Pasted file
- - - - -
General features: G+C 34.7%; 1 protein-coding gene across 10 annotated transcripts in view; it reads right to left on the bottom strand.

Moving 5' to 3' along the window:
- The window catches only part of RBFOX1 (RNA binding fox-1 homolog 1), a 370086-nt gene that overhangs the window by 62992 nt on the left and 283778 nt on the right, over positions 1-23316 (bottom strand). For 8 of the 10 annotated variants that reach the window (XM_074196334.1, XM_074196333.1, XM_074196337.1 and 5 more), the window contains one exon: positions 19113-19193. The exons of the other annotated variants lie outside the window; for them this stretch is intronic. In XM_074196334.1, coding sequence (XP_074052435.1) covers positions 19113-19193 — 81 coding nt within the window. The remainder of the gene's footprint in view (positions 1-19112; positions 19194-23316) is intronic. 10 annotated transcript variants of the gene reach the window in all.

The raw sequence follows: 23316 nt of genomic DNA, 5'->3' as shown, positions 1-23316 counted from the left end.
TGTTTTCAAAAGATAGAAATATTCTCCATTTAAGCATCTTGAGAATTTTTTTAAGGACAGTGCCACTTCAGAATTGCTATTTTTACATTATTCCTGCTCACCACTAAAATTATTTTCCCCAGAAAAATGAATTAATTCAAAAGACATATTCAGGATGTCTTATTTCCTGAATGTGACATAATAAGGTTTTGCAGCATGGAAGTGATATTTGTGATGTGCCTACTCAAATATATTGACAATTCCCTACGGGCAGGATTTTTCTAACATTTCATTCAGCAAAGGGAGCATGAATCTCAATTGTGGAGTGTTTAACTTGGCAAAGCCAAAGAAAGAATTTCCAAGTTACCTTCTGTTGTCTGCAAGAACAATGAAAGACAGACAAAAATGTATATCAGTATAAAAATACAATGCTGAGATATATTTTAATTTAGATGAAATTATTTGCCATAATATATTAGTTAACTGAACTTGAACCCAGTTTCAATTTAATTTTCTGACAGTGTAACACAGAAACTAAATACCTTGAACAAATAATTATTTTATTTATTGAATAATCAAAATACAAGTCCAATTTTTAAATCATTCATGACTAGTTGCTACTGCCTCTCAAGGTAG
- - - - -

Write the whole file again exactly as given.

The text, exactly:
General features: G+C 34.7%; 1 protein-coding gene across 10 annotated transcripts in view; it reads right to left on the bottom strand.

Moving 5' to 3' along the window:
- The window catches only part of RBFOX1 (RNA binding fox-1 homolog 1), a 370086-nt gene that overhangs the window by 62992 nt on the left and 283778 nt on the right, over positions 1-23316 (bottom strand). For 8 of the 10 annotated variants that reach the window (XM_074196334.1, XM_074196333.1, XM_074196337.1 and 5 more), the window contains one exon: positions 19113-19193. The exons of the other annotated variants lie outside the window; for them this stretch is intronic. In XM_074196334.1, coding sequence (XP_074052435.1) covers positions 19113-19193 — 81 coding nt within the window. The remainder of the gene's footprint in view (positions 1-19112; positions 19194-23316) is intronic. 10 annotated transcript variants of the gene reach the window in all.

The raw sequence follows: 23316 nt of genomic DNA, 5'->3' as shown, positions 1-23316 counted from the left end.
TGTTTTCAAAAGATAGAAATATTCTCCATTTAAGCATCTTGAGAATTTTTTTAAGGACAGTGCCACTTCAGAATTGCTATTTTTACATTATTCCTGCTCACCACTAAAATTATTTTCCCCAGAAAAATGAATTAATTCAAAAGACATATTCAGGATGTCTTATTTCCTGAATGTGACATAATAAGGTTTTGCAGCATGGAAGTGATATTTGTGATGTGCCTACTCAAATATATTGACAATTCCCTACGGGCAGGATTTTTCTAACATTTCATTCAGCAAAGGGAGCATGAATCTCAATTGTGGAGTGTTTAACTTGGCAAAGCCAAAGAAAGAATTTCCAAGTTACCTTCTGTTGTCTGCAAGAACAATGAAAGACAGACAAAAATGTATATCAGTATAAAAATACAATGCTGAGATATATTTTAATTTAGATGAAATTATTTGCCATAATATATTAGTTAACTGAACTTGAACCCAGTTTCAATTTAATTTTCTGACAGTGTAACACAGAAACTAAATACCTTGAACAAATAATTATTTTATTTATTGAATAATCAAAATACAAGTCCAATTTTTAAATCATTCATGACTAGTTGCTACTGCCTCTCAAGGTAG